• Search Google Scholar
    • Export Citation
  • 18.

    Knopp S et al.., 2015. Sensitivity and specificity of a urine circulating anodic antigen test for the diagnosis of Schistosoma haematobium in low endemic settings. PLoS Negl Trop Dis 9: e0003752.

    • Search Google Scholar
    • Export Citation
  • 19.

    McMahon JE, 1976. Circadian rhythm in Schistosoma haematobium egg excretion. Int J Parasitol 6: 373377.

  • 20.

    Doehring E, Feldmeier H, Daffalla AA, 1983. Day-to-day variation and circadian rhythm of egg excretion in urinary schistosomiasis in the Sudan. Ann Trop Med Parasitol 77: 587594.

    • Search Google Scholar
    • Export Citation
  • 21.

    Pugh RN, 1979. Periodicity of output of Schistosoma haematobium eggs in the urine. Ann Trop Med Parasitol 73: 8990.

Author Notes

Address correspondence to Isaac I. Bogoch, Divisions of General Internal Medicine and Infectious Diseases, Toronto General Hospital, 14EN 209, 200 Elizabeth Street, Toronto, ON, Canada M5G 2C4. E-mail: isaac.bogoch@uhn.ca

These authors contributed equally to the manuscript.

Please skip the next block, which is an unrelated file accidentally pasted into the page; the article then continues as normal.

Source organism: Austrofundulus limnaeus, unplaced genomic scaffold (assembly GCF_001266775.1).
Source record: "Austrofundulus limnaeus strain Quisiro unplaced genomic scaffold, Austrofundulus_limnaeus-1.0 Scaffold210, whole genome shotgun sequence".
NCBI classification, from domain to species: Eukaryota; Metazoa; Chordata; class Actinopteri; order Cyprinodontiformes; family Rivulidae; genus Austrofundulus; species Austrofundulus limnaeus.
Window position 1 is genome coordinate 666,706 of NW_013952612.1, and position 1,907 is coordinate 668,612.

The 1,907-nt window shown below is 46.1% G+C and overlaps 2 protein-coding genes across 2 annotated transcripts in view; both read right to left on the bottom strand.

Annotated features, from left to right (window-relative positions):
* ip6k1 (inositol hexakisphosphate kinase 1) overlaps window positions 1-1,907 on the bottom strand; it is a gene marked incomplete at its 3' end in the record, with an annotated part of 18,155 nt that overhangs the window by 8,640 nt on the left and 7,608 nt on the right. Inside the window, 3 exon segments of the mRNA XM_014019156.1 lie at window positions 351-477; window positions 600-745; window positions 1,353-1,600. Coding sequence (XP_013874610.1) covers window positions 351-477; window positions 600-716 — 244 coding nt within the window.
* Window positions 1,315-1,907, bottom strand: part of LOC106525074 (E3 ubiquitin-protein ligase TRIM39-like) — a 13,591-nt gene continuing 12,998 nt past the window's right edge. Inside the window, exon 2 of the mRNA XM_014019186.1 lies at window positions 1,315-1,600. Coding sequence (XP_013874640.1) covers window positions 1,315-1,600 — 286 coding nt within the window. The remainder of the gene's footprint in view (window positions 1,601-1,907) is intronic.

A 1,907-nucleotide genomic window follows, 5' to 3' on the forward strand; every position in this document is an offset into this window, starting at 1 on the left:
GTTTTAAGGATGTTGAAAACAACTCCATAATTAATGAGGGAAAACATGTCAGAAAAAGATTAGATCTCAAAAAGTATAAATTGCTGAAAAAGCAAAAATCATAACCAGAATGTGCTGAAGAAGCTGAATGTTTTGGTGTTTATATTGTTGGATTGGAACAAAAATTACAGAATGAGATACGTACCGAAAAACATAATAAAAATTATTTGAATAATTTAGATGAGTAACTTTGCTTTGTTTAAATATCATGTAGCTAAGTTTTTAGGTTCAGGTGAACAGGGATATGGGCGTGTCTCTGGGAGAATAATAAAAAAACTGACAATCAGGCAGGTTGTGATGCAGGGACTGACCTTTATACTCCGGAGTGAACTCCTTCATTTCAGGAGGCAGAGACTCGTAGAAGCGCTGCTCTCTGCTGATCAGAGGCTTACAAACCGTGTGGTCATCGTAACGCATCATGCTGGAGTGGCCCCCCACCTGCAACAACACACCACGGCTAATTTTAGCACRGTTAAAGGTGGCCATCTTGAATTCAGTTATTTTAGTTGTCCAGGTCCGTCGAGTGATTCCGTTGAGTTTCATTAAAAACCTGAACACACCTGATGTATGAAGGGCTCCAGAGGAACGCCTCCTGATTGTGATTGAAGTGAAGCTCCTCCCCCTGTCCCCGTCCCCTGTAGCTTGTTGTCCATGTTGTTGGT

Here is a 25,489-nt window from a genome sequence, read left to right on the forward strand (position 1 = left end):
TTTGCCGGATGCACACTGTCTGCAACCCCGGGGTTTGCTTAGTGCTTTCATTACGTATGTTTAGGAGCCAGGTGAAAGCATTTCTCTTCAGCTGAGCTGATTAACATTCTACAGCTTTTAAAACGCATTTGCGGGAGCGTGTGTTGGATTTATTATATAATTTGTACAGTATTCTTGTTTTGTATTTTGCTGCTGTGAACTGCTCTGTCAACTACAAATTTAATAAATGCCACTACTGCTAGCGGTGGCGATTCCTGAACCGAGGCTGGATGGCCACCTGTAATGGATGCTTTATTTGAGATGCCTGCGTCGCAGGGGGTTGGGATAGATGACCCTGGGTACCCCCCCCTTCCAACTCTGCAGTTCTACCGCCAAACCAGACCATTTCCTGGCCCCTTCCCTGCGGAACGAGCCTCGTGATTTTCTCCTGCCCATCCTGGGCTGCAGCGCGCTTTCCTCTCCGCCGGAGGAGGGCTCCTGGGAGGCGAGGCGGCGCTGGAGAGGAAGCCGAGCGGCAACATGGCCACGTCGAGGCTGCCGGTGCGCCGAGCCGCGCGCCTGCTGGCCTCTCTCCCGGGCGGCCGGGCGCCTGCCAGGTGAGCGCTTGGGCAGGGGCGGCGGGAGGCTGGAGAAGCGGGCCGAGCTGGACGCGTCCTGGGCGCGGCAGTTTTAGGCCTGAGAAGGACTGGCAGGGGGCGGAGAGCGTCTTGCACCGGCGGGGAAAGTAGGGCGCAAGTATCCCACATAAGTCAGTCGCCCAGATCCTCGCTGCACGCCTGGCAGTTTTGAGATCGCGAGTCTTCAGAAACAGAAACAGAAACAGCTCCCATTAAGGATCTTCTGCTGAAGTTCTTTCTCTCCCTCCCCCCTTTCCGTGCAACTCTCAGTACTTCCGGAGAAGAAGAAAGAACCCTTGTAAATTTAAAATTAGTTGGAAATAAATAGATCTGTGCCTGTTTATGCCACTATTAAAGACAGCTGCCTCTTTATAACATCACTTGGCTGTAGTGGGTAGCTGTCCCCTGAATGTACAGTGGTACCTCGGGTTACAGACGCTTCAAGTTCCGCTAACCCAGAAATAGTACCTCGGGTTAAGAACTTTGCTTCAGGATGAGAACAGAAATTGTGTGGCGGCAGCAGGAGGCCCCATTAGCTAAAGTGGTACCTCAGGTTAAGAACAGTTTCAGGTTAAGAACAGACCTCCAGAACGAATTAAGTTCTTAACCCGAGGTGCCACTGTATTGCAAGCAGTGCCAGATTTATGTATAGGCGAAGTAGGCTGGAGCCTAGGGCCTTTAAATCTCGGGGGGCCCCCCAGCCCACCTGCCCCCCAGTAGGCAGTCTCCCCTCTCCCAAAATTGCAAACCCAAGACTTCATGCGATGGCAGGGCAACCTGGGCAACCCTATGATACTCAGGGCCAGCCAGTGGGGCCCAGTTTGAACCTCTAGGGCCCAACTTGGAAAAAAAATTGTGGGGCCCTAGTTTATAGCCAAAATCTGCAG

Financial support: I. I. B. was supported by a grant from the MSH UHN AMO Innovation Fund.

Authors’ addresses: Jean T. Coulibaly and Eliézer K. N’Goran, Unité de Formation et de Recherche Biosciences, Université Félix Houphouët-Boigny, and Centre Suisse de Recherches Scientifiques en Côte d’Ivoire, Abidjan, Côte d’Ivoire, E-mails: couljeanvae@yahoo.fr and eliezerngoran@yahoo.fr Jason R. Andrews and Nathan C. Lo, Division of Infectious Diseases and Geographic Medicine, Stanford University School of Medicine, Stanford, CA, E-mails: jandr@stanford.edu and ncl2@stanford.edu. Nathan C. Lo, Division of Epidemiology, Stanford University School of Medicine, Stanford, CA Jürg Utzinger, and Jennifer Keiser, Swiss Tropical and Public Health Institute, and University of Basel, Basel, Switzerland, E-mails: juerg.utzinger@swisstph.ch and jennifer.keiser@swisstph.ch Isaac I. Bogoch, Department of Internal Medicine and Infectious Diseases, Toronto General Hospital, Toronto, Ontario, Canada, E-mail: isaac.bogoch@uhn.ca.